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This question already has an answer here:

I am using Amelia for multiple imputation, and I am satisfied with the imputed results. But I want to restrict the imputed variable to positive values. Is there a way that Amelia can handle it or should I use some other package which can take care of it.

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marked as duplicate by Xi'an, whuber Mar 23 '15 at 17:42

This question has been asked before and already has an answer. If those answers do not fully address your question, please ask a new question.

  • $\begingroup$ Take a look at my relevant answer and that discussion, in general. Actually, I think that this question is a possible duplicate of the above-referenced one. In my dissertation data analysis, I've discovered that the data is not MV normal. That was the reason I had to switch from using Amelia for multiple imputation to mice. $\endgroup$ – Aleksandr Blekh Mar 23 '15 at 17:04
  • $\begingroup$ @AleksandrBlekh The OP's question is not a duplicate of the one you cite, since the one you cite is about imputation constraints and conditionalities as a general topic, while the OP is asking about a specific constraint within Amelia. $\endgroup$ – Alexis Mar 23 '15 at 17:49
  • $\begingroup$ @Alexis: Well, it depends on how you define a duplicate question. I think that it's not necessarily should cover exactly the same topic. The question I cite covers a wider topic, which includes one of this question's (it contains Amelia-specific discussion as well). Hence, my suggestion of marking this one as a possible duplicate (it seems that moderators agree with me on this). $\endgroup$ – Aleksandr Blekh Mar 23 '15 at 17:58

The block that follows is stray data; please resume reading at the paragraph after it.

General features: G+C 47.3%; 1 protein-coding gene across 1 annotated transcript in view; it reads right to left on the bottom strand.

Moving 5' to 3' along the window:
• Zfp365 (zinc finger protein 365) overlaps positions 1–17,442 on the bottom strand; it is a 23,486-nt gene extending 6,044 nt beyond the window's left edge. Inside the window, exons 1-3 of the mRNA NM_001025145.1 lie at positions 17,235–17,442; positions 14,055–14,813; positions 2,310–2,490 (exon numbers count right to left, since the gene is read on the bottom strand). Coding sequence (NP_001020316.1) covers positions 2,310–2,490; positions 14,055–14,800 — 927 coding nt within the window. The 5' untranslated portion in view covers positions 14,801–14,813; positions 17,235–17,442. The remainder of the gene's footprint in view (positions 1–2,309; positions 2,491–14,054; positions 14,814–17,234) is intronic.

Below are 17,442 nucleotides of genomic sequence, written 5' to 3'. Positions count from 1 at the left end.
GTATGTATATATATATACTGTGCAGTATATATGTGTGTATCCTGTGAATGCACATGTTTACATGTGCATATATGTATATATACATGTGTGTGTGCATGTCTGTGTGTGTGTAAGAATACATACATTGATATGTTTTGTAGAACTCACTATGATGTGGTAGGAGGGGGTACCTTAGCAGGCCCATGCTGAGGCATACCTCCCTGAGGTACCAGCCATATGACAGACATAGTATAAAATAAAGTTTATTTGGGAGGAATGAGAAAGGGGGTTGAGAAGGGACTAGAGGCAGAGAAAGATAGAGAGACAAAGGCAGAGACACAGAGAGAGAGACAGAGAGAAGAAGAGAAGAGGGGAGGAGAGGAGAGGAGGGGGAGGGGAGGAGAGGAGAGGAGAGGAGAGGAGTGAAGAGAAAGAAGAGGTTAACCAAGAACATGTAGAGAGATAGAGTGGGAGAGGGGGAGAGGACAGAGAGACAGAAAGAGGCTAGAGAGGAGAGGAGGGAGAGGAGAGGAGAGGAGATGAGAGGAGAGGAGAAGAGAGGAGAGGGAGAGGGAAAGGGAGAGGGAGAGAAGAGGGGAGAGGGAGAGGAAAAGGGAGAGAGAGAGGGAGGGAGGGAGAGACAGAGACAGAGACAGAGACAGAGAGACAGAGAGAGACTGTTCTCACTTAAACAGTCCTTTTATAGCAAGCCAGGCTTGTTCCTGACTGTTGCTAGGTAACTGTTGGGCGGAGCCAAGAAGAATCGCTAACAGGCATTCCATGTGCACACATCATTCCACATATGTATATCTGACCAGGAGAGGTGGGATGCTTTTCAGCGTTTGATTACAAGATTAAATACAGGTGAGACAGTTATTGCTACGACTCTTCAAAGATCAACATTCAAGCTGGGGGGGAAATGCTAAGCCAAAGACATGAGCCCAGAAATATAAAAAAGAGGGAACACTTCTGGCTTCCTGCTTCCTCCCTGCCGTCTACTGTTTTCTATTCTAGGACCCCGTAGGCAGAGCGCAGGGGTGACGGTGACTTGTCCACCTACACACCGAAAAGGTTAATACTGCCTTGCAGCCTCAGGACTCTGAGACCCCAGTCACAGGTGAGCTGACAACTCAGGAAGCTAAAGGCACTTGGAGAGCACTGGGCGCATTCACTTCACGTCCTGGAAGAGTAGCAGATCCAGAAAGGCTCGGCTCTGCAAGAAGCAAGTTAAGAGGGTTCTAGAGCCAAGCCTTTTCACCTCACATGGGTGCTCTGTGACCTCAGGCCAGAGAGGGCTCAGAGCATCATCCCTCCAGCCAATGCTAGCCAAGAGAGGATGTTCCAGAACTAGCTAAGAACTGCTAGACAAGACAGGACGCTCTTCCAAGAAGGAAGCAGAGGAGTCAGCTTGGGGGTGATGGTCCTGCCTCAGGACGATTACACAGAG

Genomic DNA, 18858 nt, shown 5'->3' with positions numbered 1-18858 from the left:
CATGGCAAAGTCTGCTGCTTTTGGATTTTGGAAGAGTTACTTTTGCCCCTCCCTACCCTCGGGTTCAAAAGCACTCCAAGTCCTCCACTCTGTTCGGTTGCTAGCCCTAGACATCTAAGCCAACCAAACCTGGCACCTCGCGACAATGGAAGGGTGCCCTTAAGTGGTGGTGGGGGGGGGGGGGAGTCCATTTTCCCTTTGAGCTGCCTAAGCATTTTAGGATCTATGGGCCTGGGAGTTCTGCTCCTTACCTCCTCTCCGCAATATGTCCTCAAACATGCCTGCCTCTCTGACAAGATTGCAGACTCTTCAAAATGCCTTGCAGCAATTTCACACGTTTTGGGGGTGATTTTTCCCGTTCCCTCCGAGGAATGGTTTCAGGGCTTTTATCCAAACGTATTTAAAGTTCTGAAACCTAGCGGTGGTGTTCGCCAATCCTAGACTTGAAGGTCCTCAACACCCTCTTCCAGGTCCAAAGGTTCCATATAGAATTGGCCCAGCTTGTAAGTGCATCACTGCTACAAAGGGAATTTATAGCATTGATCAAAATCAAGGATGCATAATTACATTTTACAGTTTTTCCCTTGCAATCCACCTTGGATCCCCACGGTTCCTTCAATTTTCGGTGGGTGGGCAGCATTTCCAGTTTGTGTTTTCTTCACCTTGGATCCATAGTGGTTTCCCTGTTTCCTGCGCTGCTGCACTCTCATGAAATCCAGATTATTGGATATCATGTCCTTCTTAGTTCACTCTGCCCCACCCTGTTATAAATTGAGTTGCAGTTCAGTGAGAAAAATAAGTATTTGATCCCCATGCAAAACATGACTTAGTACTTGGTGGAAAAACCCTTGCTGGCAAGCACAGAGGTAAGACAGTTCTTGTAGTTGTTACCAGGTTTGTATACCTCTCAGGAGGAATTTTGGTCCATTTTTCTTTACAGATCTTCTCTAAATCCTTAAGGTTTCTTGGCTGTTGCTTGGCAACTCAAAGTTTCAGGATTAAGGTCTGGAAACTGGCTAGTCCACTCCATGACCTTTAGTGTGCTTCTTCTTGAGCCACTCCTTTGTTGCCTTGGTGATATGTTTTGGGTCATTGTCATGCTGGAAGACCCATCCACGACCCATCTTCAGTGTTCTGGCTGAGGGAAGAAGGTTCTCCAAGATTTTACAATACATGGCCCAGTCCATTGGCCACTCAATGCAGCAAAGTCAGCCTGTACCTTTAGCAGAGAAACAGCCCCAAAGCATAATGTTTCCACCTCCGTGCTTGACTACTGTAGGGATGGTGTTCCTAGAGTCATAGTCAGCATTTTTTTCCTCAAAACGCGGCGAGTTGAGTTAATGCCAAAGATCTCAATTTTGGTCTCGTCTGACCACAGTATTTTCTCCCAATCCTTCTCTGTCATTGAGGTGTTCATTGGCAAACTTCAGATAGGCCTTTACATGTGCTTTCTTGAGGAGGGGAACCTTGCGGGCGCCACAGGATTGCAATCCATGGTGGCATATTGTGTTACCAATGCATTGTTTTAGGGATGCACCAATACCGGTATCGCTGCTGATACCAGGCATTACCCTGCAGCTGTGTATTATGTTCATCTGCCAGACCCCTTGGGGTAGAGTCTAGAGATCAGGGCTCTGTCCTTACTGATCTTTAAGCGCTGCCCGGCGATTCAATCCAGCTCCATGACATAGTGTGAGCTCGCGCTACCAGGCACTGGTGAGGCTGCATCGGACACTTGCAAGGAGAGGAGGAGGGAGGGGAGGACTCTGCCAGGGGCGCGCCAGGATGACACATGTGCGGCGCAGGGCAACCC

• $\begingroup$ Even if this isn't a duplicate, it looks off-topic any way as a request for code or software advice. $\endgroup$ – Nick Cox Mar 23 '15 at 19:33
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The Amelia documentation covers two solutions (p. 26):

  1. Use the log-transformed values of the variable you wish to be constrained as positive $x$ in the imputation procedure. The log of a positive number is in $\mathbb{R}$, so $\log(x)$ respects the interval of the normal distribution. Exponentiate the imputed values of $x$ to retrieve the data values on the original scale.

  2. Alternatively, you can impose a constraint on the data values by specifying bounds. This is implemented in Amelia using rejection sampling, so if your bounds are incongruent with what is observed in the data, the algorithm will sample very slowly because it will reject at least most of its sampled values.

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  • $\begingroup$ Unless I misunderstood your first point, I actually disagree with it. AFAIK, log-transformed values are (multivariate) normal only for log-normal distribution. $\endgroup$ – Aleksandr Blekh Mar 23 '15 at 16:53
  • $\begingroup$ @AleksandrBlekh Yes, that was very sloppy of me. How do you feel about the edit? $\endgroup$ – Reinstate Monica Mar 23 '15 at 16:55
  • $\begingroup$ The wording is better (good), but I still see the problem here. Covering an interval of values is not the same as being normally distributed, is it? Take a look at my relevant answer and that discussion, in general. Actually, I think that this question is a possible duplicate of the above-referenced one. In my dissertation data analysis, I've discovered that the data is not MV normal. That was the reason I had to switch from using Amelia for multiple imputation to mice. $\endgroup$ – Aleksandr Blekh Mar 23 '15 at 17:03

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